I am reminded by a facebook friend and colleague that a trigger warning is often itself a trigger, and that a trigger, in the end, is the brutality of the signifier.
What is a trigger, ultimately? A trigger is what represents one traumatic subject for another trigger. It has become increasingly obvious to me that trigger warning culture attempts to fill the lack of a trigger through the demand for a trigger warning – and this, finally, functions as a means to represent trauma which anyway avoids ever being represented adequately.
What is a trigger warning? A trigger warning is a demand or else it is a response to a demand. The trigger warning is a signifier of the Other’s awareness, knowledge, or sensitivity, and it stands in place of the trauma of lack. Thus, a professor adequately demonstrates his profound awareness of the subject when he prefaces discussions with trigger warnings.
The trigger warning triggers inversely through the safeguarding of the authority of the Other. Consequently, the subject relapses against subjectivation precisely by renewing the contract between him or herself and the Other.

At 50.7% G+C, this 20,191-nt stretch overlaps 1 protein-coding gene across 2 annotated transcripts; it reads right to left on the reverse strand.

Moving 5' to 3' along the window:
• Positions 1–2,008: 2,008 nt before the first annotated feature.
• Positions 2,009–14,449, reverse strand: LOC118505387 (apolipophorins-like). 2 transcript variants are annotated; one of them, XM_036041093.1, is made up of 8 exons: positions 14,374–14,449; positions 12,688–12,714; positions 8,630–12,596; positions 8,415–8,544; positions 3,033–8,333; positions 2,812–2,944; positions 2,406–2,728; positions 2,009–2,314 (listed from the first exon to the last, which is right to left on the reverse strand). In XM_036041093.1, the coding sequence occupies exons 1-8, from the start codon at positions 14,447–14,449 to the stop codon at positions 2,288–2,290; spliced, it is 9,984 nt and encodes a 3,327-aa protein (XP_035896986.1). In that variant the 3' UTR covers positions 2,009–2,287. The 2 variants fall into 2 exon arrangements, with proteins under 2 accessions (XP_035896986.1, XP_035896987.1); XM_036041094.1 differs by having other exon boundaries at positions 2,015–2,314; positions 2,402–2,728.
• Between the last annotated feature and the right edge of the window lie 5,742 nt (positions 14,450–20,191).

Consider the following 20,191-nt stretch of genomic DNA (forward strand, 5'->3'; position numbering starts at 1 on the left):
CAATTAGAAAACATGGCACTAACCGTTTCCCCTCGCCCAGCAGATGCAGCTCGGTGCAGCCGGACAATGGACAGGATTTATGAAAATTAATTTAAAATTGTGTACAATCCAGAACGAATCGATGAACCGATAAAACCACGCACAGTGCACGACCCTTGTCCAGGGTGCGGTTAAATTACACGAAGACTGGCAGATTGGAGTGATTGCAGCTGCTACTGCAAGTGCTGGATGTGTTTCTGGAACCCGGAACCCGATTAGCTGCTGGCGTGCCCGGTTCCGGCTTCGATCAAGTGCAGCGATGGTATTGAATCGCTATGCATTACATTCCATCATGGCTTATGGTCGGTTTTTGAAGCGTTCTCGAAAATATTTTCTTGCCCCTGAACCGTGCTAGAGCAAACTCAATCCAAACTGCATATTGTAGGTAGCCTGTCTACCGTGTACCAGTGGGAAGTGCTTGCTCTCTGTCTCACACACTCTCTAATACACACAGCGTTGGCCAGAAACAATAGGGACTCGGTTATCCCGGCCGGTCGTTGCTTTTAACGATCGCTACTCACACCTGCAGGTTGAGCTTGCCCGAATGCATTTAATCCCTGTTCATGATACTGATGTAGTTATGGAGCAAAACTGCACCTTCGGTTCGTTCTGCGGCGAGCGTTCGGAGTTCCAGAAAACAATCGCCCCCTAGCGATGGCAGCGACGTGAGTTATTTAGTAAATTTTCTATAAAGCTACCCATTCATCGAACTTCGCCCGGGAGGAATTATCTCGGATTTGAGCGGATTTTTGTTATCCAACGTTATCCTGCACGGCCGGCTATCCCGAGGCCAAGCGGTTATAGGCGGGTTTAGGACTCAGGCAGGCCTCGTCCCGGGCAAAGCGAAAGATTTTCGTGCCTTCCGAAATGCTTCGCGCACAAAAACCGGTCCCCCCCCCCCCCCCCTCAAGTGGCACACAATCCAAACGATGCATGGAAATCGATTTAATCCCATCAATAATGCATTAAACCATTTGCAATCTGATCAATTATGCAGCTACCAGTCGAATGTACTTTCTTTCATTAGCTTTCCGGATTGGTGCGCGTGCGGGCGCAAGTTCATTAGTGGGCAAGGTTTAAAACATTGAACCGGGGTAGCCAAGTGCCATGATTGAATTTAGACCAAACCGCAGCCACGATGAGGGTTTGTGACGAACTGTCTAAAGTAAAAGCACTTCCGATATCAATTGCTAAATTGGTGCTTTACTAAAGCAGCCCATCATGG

The problem is not with trigger warnings but with the demand. Is it any wonder that trigger warnings tend to be demanded toward those who are most often the closest allies: Marxist professors, gender studies professors, anarchists, activists, and so on. The demand is seldom waged to medical doctors, presidents, politicians, police officers, and so on. To put it in rather traditional Lacanian terms: the demand for a trigger warning is a demand to those from whom we desire to be loved.
This is not to suggest that we should or should not do away with trigger warnings. This is simply an analysis – and a limited one at that.